Currently viewing Vol. 3 • Issue 2 • 2016

How Can The Audiogram Be More Useful?

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A new Canada-wide initiative in for research collaborations in audiology/otology was recently (Nov. 2015) established. This is the Canadian Hearing and Auditory Research Translation (CHART) group. The Hearing Foundation of Canada (THFC), aided with funding from the Oticon Foundation, held the first workshop in Halifax NS hosted by Drs. Manohar Bance and Steve Aiken. Leaders in audiology, otology, and hearing science from across the country discussed priority research questions and plans to address them. The focus was on clinical problems rather than basic science issues. Four key areas were chosen, namely middle ear function, auditory neuropathy, tinnitus, and presbyacusis.

In addition, and the reason for this article in Canadian Audiologist, is that we also discussed the limitations of clinical diagnostic assessments for patients with hearing difficulties. Importantly we are of the opinion that the standard audiogram, and its interpretation is inadequate to address many forms of hearing problems that we now recognize. Here are three examples:

  1. We have long known that threshold measures of hearing (i.e. the audiogram) very often do not correlate with real hearing difficulty. This notion was put into sharp focus when we formally recognized auditory neuropathy spectrum disorder (ANSD). More recently we have become aware of “hidden hearing loss,” from studies showing that noise exposure can deplete more auditory neurons than cochlear haircells. Cochlear thresholds can look normal despite the retro-cochlear lesions. Standard audiometry has no chance of revealing any subtle threshold deficits. However, if we used a higher definition testing with 1–2 dB accuracy instead of 5–10 dB approximations, we might identify subtle clues about hidden hearing loss and ANSD problems.
  2. Why do we still, in 2016, not measure the whole high-frequency range to our hearing? Why do we only measure up to 8 kHz when we know that most hearing problems typically start in the high frequencies? Ototoxic drug damage, presbycusis, noise trauma can all cause hearing loss at frequencies above those that we routinely test. Some studies in patients with tinnitus that appear to have “normal audiograms” turn out to have very high frequency hearing loss (above 8 kHz), but not usually detected. We need to make high frequency audiometric testing a standard clinical procedure.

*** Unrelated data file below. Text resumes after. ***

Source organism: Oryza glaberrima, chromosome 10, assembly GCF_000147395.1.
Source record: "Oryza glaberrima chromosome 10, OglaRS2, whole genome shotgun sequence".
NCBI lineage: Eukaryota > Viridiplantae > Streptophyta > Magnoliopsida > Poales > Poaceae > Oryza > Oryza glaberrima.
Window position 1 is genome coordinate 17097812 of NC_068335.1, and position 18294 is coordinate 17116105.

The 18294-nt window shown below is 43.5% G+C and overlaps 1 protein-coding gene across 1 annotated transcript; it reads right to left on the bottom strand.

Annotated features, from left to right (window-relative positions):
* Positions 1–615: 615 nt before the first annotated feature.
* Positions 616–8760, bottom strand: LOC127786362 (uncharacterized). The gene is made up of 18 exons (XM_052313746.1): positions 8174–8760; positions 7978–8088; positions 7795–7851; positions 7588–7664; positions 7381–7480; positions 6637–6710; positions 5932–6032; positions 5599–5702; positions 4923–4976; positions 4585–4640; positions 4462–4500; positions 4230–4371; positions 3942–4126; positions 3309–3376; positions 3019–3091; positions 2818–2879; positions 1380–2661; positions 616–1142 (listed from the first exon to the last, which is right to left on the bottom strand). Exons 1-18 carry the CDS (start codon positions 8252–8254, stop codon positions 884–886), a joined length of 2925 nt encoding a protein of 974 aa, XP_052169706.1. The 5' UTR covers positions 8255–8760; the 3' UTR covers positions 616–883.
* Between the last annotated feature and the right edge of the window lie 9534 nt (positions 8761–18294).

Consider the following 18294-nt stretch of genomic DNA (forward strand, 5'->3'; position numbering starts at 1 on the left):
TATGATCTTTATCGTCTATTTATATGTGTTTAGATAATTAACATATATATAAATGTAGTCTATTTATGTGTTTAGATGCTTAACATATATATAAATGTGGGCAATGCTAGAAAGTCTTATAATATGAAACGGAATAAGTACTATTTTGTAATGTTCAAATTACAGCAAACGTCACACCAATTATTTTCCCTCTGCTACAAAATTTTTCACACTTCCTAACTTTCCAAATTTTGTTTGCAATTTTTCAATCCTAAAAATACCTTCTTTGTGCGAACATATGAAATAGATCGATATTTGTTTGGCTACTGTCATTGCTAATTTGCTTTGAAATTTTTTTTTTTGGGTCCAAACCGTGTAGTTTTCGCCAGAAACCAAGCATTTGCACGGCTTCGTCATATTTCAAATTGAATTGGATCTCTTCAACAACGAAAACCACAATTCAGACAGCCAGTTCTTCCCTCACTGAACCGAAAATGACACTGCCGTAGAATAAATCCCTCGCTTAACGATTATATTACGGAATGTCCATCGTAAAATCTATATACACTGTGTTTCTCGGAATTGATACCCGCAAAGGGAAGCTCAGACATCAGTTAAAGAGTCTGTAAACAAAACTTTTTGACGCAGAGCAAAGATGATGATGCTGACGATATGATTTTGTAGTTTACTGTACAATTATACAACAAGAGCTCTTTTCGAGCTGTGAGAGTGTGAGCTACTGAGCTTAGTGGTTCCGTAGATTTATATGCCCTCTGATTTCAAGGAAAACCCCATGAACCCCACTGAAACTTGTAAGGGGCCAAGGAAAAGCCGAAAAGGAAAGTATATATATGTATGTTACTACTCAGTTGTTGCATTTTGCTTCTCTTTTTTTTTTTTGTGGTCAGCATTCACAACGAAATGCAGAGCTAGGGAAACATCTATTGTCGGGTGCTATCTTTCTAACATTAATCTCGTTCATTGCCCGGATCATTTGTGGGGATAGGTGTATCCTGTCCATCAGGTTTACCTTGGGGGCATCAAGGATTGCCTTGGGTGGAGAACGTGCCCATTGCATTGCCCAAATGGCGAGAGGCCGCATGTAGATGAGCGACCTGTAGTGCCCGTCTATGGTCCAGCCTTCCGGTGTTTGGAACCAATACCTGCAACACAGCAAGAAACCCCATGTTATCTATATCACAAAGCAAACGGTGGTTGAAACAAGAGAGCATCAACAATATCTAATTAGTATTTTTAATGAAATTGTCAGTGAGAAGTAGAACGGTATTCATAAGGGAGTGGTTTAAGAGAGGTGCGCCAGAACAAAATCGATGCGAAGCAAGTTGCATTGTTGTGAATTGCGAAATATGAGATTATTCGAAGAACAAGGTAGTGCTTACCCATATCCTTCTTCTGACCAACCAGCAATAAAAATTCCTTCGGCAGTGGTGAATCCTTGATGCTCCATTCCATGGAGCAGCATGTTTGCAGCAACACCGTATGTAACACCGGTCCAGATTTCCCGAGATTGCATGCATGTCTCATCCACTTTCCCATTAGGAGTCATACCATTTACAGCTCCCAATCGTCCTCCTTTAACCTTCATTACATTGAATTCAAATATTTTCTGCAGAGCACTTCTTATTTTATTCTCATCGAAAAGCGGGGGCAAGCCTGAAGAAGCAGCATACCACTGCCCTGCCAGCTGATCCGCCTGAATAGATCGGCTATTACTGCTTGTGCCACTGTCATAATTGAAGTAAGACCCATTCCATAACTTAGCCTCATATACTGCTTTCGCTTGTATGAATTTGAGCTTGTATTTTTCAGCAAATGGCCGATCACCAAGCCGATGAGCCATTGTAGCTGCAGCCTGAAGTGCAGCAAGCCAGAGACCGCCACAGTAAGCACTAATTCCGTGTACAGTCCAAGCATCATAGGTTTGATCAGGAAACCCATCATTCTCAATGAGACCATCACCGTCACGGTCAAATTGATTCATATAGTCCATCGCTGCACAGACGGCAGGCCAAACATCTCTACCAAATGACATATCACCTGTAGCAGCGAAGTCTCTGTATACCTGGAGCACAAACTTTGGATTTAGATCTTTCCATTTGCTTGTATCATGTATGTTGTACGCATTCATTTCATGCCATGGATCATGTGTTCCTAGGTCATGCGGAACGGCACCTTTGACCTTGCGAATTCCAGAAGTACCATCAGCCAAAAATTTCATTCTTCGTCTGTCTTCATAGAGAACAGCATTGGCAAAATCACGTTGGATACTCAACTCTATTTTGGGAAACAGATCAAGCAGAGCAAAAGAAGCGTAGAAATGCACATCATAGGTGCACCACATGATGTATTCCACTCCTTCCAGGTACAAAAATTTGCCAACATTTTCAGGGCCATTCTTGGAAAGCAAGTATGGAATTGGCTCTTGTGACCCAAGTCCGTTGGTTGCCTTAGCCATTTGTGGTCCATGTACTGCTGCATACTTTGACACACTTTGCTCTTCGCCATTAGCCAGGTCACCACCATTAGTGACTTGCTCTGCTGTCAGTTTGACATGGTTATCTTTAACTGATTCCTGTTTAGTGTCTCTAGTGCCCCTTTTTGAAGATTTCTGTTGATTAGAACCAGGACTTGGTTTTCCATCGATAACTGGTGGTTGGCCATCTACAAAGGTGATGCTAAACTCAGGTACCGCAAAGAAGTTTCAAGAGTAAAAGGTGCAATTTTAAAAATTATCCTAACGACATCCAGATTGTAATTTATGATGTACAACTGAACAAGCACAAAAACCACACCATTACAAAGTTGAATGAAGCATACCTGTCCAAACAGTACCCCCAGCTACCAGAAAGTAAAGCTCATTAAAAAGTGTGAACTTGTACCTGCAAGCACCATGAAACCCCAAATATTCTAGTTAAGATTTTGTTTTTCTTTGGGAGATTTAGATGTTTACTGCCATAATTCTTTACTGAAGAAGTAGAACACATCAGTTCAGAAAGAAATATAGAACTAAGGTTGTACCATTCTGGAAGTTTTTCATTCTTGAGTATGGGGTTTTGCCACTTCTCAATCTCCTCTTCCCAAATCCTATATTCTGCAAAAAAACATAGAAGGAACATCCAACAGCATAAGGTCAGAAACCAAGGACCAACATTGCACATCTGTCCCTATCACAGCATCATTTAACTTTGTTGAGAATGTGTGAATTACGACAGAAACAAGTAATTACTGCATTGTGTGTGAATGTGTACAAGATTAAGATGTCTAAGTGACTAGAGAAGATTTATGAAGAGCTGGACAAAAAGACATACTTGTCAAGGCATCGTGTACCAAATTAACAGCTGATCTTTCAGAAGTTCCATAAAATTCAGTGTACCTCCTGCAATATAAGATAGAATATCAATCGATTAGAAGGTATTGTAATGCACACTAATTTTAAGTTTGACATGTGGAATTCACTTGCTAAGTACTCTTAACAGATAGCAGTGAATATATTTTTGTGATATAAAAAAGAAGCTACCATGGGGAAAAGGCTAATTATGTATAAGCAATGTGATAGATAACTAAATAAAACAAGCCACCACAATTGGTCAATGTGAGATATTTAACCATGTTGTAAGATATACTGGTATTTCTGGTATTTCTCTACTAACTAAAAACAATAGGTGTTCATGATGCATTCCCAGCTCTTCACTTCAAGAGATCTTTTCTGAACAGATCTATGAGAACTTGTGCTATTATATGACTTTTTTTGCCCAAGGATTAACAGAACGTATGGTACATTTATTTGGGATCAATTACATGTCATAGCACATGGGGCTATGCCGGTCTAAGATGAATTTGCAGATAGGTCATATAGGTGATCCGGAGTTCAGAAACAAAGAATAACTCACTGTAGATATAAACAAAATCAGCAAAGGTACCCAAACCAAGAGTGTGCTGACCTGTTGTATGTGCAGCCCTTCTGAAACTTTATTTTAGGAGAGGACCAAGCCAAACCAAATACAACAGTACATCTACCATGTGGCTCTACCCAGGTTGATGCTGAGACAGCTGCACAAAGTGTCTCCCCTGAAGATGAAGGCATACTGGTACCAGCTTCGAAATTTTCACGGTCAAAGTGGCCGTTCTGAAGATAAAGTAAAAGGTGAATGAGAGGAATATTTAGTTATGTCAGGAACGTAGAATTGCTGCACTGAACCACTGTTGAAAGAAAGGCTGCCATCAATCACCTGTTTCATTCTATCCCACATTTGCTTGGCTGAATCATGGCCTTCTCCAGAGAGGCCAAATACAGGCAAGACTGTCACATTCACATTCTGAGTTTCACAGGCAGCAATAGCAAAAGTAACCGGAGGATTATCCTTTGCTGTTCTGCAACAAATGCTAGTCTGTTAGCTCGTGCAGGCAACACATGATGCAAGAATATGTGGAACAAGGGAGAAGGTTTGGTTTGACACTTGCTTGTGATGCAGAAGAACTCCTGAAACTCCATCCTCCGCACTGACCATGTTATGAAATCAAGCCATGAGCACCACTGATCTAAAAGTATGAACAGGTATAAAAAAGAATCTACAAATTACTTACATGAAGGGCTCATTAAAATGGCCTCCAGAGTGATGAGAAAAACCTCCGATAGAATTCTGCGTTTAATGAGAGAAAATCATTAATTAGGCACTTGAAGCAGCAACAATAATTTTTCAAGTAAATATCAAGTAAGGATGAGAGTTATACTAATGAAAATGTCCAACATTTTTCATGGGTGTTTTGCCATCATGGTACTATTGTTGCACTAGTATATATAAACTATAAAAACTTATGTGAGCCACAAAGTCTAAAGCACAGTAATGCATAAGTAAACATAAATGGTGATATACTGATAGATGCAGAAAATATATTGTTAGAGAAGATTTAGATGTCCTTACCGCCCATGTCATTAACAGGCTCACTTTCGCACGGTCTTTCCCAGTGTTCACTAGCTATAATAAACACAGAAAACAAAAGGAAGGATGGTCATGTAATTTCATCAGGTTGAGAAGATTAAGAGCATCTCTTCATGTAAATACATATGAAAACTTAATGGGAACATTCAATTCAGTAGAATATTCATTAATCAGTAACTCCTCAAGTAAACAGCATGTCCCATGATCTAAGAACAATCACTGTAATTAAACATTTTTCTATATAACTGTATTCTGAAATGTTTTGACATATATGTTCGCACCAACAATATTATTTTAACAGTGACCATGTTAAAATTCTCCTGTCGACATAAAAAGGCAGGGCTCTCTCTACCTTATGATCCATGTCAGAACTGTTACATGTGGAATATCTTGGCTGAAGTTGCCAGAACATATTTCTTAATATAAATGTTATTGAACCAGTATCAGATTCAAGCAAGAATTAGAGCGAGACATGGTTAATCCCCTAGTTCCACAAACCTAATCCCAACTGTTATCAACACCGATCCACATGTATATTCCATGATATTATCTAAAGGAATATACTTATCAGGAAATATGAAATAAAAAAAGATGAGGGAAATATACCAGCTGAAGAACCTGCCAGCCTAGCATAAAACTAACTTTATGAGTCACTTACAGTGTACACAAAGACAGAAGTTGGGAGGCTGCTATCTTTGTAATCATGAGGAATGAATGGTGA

3. Given the lack of level definition and frequency range of standard audiometry the interpretation of the audiogram for reporting purposes is very misleading. To suggest that a patient with threshold elevations of 10–15 dB is in the “normal range” is not useful. Statistically, a 5 dB threshold loss is significant! To report that a subject has “normal hearing” when at 16 kHz there may be an unmeasured 50 dB threshold elevation is clearly inaccurate. Our recognition of ANSD and “hidden hearing loss” etc. should, by now, have prompted us to revise our standard audiometric procedures. We need to see some evolution, and that will only come when audiologists agree that change is necessary.

Our CHART group would be very interested to hear your feedback comments on this audiogram issue. Please feel free to contact the group (through myself at:

*Canadian Hearing and Auditory Research Translation (CHART) group discussion participants were: Dr. Manohar Bance, Dr. Steve Aiken, Dr. Sylvie Hébert, Dr. Brian Westerberg, Dr. Adrian James, Dr. Brian Blakley, Dr. Hanif Ladak, Dr. Ian Bruce, Dr. Navid Shahnaz, Dr. Prudence Allen, Dr. Robert Funnell.

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About the author

Robert V. Harrison, PhD, DSc

Robert V. Harrison is Professor, and Vice-Chair (research) in the Department of Otolaryngology – Head & Neck Surgery at the University of Toronto. He is also director, Auditory Science Laboratory, Program in Neuroscience and Mental Health at The Hospital for Sick Children, Toronto Canada.